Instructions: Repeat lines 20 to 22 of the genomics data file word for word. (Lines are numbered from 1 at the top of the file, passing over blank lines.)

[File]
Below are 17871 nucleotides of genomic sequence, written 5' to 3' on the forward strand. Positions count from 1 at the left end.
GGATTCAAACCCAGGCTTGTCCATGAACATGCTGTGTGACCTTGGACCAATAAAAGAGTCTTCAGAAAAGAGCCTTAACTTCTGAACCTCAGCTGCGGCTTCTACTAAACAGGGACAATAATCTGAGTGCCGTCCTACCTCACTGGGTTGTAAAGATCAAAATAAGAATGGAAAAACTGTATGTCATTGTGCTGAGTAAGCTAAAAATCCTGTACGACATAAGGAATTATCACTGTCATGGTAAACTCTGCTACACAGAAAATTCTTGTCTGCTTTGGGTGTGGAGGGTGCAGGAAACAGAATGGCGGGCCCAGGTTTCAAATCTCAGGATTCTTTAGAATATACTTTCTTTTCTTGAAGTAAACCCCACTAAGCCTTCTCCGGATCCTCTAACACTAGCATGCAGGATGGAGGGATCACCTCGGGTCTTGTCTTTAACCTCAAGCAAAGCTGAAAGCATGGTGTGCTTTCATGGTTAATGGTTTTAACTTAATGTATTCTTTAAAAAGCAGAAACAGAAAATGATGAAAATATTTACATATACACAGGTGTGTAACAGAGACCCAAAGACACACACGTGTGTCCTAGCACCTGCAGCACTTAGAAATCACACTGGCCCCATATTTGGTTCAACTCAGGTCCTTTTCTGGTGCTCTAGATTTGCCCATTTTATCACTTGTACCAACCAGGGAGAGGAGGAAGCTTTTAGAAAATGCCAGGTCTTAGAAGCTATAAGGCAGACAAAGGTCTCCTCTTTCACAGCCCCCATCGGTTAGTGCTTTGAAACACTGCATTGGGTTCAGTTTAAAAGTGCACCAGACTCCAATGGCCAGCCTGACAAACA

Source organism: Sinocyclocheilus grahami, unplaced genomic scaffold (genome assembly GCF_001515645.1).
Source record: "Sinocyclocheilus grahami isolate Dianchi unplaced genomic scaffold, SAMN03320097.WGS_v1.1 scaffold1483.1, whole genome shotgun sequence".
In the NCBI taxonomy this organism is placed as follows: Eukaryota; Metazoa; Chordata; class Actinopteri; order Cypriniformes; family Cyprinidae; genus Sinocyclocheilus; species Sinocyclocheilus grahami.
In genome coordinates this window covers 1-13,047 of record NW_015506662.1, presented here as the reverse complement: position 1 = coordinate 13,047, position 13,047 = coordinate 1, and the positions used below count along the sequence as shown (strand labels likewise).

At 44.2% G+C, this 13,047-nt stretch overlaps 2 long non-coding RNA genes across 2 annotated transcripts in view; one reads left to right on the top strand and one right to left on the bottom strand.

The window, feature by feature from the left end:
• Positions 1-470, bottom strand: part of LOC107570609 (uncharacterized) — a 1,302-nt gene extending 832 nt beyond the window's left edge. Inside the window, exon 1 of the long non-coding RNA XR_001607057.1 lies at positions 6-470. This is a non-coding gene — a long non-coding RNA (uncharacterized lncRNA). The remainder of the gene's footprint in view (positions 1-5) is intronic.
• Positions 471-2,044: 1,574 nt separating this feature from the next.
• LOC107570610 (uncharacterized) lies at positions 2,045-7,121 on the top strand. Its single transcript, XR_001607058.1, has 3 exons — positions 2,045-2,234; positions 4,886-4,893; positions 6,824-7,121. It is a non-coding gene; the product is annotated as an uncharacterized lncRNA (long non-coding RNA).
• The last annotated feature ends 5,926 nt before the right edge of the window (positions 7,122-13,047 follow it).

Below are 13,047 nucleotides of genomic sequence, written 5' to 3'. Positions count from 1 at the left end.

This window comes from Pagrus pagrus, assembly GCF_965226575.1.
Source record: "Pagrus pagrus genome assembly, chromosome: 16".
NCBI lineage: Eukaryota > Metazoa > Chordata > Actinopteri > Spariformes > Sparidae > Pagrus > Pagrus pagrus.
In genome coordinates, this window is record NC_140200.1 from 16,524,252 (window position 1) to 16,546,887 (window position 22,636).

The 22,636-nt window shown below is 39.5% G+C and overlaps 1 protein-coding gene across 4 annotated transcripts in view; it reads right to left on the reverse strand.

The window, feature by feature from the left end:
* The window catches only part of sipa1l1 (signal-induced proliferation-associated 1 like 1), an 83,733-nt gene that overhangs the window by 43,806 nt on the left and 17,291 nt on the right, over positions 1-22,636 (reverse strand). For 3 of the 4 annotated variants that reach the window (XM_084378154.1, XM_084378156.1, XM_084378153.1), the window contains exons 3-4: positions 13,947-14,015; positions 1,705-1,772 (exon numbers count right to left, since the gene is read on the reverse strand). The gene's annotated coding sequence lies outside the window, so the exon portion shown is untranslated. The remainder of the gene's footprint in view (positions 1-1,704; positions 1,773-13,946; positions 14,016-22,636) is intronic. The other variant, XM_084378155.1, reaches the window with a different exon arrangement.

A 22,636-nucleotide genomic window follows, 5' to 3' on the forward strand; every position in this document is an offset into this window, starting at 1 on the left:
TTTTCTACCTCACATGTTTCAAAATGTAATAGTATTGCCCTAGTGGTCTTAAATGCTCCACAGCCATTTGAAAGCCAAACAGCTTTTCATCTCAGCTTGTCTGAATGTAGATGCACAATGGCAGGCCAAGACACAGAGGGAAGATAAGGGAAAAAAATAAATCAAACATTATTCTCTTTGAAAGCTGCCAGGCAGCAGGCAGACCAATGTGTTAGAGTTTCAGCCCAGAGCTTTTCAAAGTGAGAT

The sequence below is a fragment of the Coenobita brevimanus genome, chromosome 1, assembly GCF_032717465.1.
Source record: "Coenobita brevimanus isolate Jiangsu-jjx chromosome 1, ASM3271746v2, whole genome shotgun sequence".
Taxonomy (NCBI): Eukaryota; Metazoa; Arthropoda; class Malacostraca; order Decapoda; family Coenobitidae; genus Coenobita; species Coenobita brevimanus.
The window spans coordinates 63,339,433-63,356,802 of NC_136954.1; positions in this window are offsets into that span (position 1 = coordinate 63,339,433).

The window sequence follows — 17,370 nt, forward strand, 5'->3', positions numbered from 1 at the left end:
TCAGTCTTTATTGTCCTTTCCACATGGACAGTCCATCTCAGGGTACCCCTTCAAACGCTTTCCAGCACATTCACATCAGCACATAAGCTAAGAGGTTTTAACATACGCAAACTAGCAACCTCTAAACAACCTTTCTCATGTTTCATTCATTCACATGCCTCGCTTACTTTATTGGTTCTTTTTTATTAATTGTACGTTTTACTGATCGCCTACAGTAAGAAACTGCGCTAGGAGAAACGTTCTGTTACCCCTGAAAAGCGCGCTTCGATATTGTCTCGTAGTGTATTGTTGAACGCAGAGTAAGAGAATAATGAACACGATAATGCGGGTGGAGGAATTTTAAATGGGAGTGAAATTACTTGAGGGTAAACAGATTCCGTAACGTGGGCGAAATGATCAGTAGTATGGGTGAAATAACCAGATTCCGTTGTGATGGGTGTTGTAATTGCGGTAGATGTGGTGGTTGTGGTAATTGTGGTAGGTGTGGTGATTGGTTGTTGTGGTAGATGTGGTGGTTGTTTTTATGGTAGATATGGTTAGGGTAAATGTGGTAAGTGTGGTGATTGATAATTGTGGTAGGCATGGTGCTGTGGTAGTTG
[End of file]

* The window catches only part of sipa1l1 (signal-induced proliferation-associated 1 like 1), an 83,733-nt gene that overhangs the window by 43,806 nt on the left and 17,291 nt on the right, over positions 1-22,636 (reverse strand). For 3 of the 4 annotated variants that reach the window (XM_084378154.1, XM_084378156.1, XM_084378153.1), the window contains exons 3-4: positions 13,947-14,015; positions 1,705-1,772 (exon numbers count right to left, since the gene is read on the reverse strand). The gene's annotated coding sequence lies outside the window, so the exon portion shown is untranslated. The remainder of the gene's footprint in view (positions 1-1,704; positions 1,773-13,946; positions 14,016-22,636) is intronic. The other variant, XM_084378155.1, reaches the window with a different exon arrangement.

A 22,636-nucleotide genomic window follows, 5' to 3' on the forward strand; every position in this document is an offset into this window, starting at 1 on the left:
TTTTCTACCTCACATGTTTCAAAATGTAATAGTATTGCCCTAGTGGTCTTAAATGCTCCACAGCCATTTGAAAGCCAAACAGCTTTTCATCTCAGCTTGTCTGAATGTAGATGCACAATGGCAGGCCAAGACACAGAGGGAAGATAAGGGAAAAAAATAAATCAAACATTATTCTCTTTGAAAGCTGCCAGGCAGCAGGCAGACCAATGTGTTAGAGTTTCAGCCCAGAGCTTTTCAAAGTGAGAT